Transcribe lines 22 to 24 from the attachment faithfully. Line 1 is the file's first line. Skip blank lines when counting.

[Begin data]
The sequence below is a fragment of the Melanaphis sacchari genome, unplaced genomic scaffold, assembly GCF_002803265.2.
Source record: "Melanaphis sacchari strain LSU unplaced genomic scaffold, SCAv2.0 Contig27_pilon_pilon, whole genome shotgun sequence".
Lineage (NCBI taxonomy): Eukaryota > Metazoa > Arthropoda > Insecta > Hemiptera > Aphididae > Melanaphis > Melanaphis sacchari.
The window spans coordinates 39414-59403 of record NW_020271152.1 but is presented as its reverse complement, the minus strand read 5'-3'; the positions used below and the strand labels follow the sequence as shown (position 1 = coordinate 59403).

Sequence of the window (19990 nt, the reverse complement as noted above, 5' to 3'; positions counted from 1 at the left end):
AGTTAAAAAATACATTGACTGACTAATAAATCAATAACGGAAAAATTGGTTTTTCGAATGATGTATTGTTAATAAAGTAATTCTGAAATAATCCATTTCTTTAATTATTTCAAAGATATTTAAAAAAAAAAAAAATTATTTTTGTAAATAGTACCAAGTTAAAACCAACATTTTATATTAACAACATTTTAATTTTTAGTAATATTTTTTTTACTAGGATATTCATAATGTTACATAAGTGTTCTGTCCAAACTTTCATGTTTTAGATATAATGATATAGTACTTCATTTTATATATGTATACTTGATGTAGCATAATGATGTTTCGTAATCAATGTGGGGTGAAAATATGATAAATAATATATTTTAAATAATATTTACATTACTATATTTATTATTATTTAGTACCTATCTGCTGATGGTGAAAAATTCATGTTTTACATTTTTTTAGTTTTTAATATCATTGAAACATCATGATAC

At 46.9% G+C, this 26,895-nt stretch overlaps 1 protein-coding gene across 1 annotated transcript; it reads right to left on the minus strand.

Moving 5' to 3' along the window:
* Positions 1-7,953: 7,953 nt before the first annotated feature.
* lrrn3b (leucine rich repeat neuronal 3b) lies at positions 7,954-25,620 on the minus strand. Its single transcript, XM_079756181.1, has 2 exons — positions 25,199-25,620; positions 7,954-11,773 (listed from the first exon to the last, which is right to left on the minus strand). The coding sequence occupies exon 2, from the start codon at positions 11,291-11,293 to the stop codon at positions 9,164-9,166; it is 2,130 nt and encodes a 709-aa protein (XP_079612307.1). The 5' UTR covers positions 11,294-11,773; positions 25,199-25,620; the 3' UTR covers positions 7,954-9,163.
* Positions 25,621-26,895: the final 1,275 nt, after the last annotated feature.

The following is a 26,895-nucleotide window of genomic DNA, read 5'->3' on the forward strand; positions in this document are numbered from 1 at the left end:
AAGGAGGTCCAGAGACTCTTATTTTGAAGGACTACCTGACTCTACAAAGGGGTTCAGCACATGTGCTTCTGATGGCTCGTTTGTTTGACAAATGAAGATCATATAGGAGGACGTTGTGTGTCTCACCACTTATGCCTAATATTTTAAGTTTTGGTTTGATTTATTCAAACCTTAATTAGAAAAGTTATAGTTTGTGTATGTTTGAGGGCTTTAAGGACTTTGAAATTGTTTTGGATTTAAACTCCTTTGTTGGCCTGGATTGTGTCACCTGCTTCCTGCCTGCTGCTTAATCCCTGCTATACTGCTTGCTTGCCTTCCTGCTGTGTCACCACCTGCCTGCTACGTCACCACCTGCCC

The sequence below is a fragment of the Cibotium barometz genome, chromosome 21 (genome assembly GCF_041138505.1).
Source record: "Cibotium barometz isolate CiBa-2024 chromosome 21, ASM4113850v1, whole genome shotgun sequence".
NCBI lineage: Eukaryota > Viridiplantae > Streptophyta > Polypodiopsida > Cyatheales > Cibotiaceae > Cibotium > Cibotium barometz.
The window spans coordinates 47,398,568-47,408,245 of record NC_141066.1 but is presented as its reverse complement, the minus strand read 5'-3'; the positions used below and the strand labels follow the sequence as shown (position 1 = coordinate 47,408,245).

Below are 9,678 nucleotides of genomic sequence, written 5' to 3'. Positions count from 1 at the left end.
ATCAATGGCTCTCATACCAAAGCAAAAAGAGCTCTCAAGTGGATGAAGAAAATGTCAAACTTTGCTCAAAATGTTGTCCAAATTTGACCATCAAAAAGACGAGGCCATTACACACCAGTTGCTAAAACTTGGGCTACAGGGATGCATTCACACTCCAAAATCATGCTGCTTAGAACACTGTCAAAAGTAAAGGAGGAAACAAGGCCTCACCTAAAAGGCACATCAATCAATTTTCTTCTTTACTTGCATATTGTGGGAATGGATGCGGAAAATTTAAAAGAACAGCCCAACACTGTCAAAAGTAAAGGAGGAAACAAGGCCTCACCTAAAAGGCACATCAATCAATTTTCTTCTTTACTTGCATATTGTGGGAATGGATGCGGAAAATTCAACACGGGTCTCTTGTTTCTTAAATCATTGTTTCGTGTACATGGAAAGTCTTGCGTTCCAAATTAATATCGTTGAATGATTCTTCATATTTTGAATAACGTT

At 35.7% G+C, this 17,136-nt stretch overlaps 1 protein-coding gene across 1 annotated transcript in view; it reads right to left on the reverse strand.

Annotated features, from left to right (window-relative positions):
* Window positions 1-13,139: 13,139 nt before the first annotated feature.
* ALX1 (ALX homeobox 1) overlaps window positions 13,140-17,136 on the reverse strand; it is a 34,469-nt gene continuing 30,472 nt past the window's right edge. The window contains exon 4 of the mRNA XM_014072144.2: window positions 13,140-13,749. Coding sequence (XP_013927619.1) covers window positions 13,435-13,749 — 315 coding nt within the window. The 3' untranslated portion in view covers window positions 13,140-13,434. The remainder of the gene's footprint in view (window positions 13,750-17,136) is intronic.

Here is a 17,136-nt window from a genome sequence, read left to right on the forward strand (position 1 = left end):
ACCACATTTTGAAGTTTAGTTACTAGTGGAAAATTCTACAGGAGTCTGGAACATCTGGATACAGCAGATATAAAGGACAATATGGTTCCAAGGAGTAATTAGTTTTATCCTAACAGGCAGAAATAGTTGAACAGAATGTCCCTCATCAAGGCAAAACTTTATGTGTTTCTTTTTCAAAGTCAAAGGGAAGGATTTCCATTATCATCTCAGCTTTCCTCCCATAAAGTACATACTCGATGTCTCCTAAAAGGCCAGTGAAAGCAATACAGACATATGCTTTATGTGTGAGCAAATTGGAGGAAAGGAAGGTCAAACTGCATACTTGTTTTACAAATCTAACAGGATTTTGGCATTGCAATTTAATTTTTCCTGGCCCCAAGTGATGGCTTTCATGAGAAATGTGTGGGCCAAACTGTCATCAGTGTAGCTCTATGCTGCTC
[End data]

* Window positions 1-13,139: 13,139 nt before the first annotated feature.
* ALX1 (ALX homeobox 1) overlaps window positions 13,140-17,136 on the reverse strand; it is a 34,469-nt gene continuing 30,472 nt past the window's right edge. The window contains exon 4 of the mRNA XM_014072144.2: window positions 13,140-13,749. Coding sequence (XP_013927619.1) covers window positions 13,435-13,749 — 315 coding nt within the window. The 3' untranslated portion in view covers window positions 13,140-13,434. The remainder of the gene's footprint in view (window positions 13,750-17,136) is intronic.

Here is a 17,136-nt window from a genome sequence, read left to right on the forward strand (position 1 = left end):